Creamy Tortilla Soup with Chickpeas and Corn {Vegetarian}

Have you gone OILY yet? Learn how to save 24% on healthy life-changing essential oils! Sign up! If you sign up with a PREMIUM KIT, you'll get a goodie bag from me including a diffuser necklace and other awesome oily products!

Day 264.

I am a huge fan of all things Mexican, and tortilla soup is one that I’ve always enjoyed. But, alas, it almost always has some sort of chicken or other meat when you try to order it out. I’ve made a taco soup with ground beef substitute, but hadn’t yet tried a chicken version. This creamy version just looks fantastic to me. All I needed to change was a swap of the chicken to chickpeas and the chicken stock for veggie stock. I also increased the garlic a tad and used chiles I could find (they didn’t have Aji Amarillos at my market).
Creamy Tortilla Soup with Chickpeas and Corn
  • olive oil
  • 1 medium onion, chopped
  • 6 cloves garlic, minced
  • 2 yellow chiles (I used Hungarian wax chiles), seeded & stemmed
  • 4 corn tortillas, ripped into small pieces
  • 1 teaspoon ground cumin
  • 1 teaspoon dried oregano
  • 1 teaspoon turmeric
  • 14.5 ounces diced tomatoes with chilies (I subbed 2 cups leftover Roasted Corn Salsa for this and the corn)
  • 4 cups Easy Slow Cooker Vegetable Broth
  • 2 cups chickpeas, cooked
  • 1 cup corn
  • 1/2 cup sour cream
  • 1/2 cup Mexican blend cheese, shredded

garnish options:

  • sour cream
  • corn tortillas, cut into strips and fried
  • lime wedges
  • cheese
Heat olive oil in a medium Dutch oven (or deep, heavy pot) over medium heat; sauté onions and garlic for about 3 minutes, or until softened and just beginning to color. Add tortillas, chiles, and spices and sauté for another few minutes, stirring constantly. Pour in tomatoes with their juices and the vegetable broth and bring to a boil. Reduce to a simmer and let bubble gently for 5-10 minutes.

Remove from heat and let it cool for a few minutes.  Purée in batches in a blender until smooth.  If desired, strain back into dutch oven. Add chickpeas and corn and bring back to a boil.  Reduce heat to a simmer for 5 minutes.  Turn off heat and stir in sour cream and cheese. Season to taste with salt.

The Results

The creeping heat description that Heather gives is so accurate. It’s one of those that you initially don’t truly realize is going to be spicy. Then it subtly creeps up on you. I absolutely loved the flavor and the bites of chickpeas in the creamy soup. I thought it might be a little on the spicy side for the kids, but they enjoyed it as a dip for their fried tortilla strips.

The only downside to this soup, for me, is the flavors ended up reminding me a lot of curry, which isn’t exactly what I want in my tortilla soup. I think, if i were to make it again, I’d replace the turmeric and cumin with taco seasoning mix. This time, I just mixed in a bit of tomato salsa in my bowl.

PAID ENDORSEMENT DISCLOSURE: In order for me to support my blogging activities, I may receive monetary compensation or other types of remuneration for my endorsement, recommendation, testimonial and/or link to any products or services from this blog. I'm an affiliate with If you use Amazon and would like to help me earn a little money to enable me to keep providing you excellent content, click this link for my favorite Julienne Peeler. You do not have to buy the item, but I'll receive a very small commission on anything you buy on Amazon within 24 hours. Thank you for your support!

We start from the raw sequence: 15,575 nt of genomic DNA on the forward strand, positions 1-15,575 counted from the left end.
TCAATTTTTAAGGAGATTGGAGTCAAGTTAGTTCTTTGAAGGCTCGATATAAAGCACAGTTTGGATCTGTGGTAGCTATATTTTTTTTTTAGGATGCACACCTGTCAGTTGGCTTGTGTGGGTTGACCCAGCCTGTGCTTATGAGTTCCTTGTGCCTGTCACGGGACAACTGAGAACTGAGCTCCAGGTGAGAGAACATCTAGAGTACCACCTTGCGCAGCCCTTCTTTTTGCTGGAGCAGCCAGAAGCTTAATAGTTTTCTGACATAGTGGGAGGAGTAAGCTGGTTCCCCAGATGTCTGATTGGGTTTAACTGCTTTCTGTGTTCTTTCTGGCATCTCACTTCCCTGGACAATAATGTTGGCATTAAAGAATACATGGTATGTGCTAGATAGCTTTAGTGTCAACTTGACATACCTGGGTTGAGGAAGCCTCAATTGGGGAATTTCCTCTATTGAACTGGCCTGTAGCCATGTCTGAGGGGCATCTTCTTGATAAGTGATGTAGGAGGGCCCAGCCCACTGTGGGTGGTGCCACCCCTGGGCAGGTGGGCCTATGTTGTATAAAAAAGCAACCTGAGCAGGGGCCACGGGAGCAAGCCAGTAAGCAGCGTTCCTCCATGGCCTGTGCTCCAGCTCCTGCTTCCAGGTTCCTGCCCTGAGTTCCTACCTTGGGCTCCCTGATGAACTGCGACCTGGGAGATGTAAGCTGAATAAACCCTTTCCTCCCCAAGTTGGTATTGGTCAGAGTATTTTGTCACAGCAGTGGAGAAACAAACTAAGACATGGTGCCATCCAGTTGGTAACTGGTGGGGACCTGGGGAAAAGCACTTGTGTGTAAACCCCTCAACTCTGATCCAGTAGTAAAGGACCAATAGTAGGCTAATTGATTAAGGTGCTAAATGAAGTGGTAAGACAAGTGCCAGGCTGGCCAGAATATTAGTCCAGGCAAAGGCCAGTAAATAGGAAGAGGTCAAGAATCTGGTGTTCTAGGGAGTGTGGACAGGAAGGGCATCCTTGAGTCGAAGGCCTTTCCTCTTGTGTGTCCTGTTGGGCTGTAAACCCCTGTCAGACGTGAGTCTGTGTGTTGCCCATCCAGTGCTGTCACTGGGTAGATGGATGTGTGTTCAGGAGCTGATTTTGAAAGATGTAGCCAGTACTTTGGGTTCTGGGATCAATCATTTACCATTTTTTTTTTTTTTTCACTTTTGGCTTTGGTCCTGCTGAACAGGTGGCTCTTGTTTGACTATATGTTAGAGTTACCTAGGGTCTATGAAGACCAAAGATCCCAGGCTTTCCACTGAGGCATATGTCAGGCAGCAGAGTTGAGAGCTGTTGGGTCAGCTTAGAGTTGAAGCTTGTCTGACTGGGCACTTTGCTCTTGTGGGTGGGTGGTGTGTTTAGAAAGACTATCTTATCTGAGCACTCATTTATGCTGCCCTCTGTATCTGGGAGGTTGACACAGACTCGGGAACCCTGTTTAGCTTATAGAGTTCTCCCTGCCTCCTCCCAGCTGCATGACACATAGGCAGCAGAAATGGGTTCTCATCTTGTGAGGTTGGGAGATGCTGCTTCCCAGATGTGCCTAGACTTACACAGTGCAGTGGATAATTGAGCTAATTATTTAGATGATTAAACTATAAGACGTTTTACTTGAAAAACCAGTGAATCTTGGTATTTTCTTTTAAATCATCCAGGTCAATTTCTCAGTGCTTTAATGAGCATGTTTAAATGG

1. LB says

    As a Texan in NYS, I am always looking for Mexican-leaning dishes! This sounds (and looks) scrumptious. I will try it out tonite, along with handmade flour tortillas (my Dad sends me the masa preparada in a quarterly CARE package). Cumin is a standard spice in Mexican dishes – I even put a tad of it in my guacamole – so I will leave that in, but turmeric does not belong in the mix (though I love it, too). I love corn, especially living here in the middle of thousands of acres of corn fields, but I highly recommend to everyone trying out hominy in place of regular corn in Mexican dishes. Especially yellow (or golden) hominy, which seems to hold its texture a bit more than the white. This is dried field or cattle corn soaked in alkaline solution and then washed well, canned. I can even find it up here in most of the groceries, either in canned vegetables or Ethnic foods. This is not grits, which is ground white hominy cooked like rice or oatmeal. There is nothing else that tastes and smells like hominy – freshly popped popcorn is similar, but the taste is totally different.

  2. Kristi says

    @Debra–Yes, I think you could use, within reason, just about any chile you like the flavor of…I think a jalapeno or dried chipotle would work just fine. If you don't like heat, a gypsy or bell pepper could work, too.@LB I think it was the turmeric that made it taste off to me, too. My taco seasoning mix is heavy in cumin, so I think that flavor would still be pretty dominant. I like your suggestion about the hominy, too. It's not something I use a lot, but it's definitely a great flavor in Mexican dishes.

  3. Jaymie says

    I'm excited to try this out. We're not a vegetarian family, but I do try to include several meals a week that are meatless– both for cost purposes and health purposes. This looks delicious, and I think I have all the ingredients on hand. Thanks so much for sharing!

  4. The Undercover Cook says

    This sounds so good – can't wait to try it! I think Smoked paprika might be a good swap out for the turmeric.

Leave a Reply

Your email address will not be published. Required fields are marked *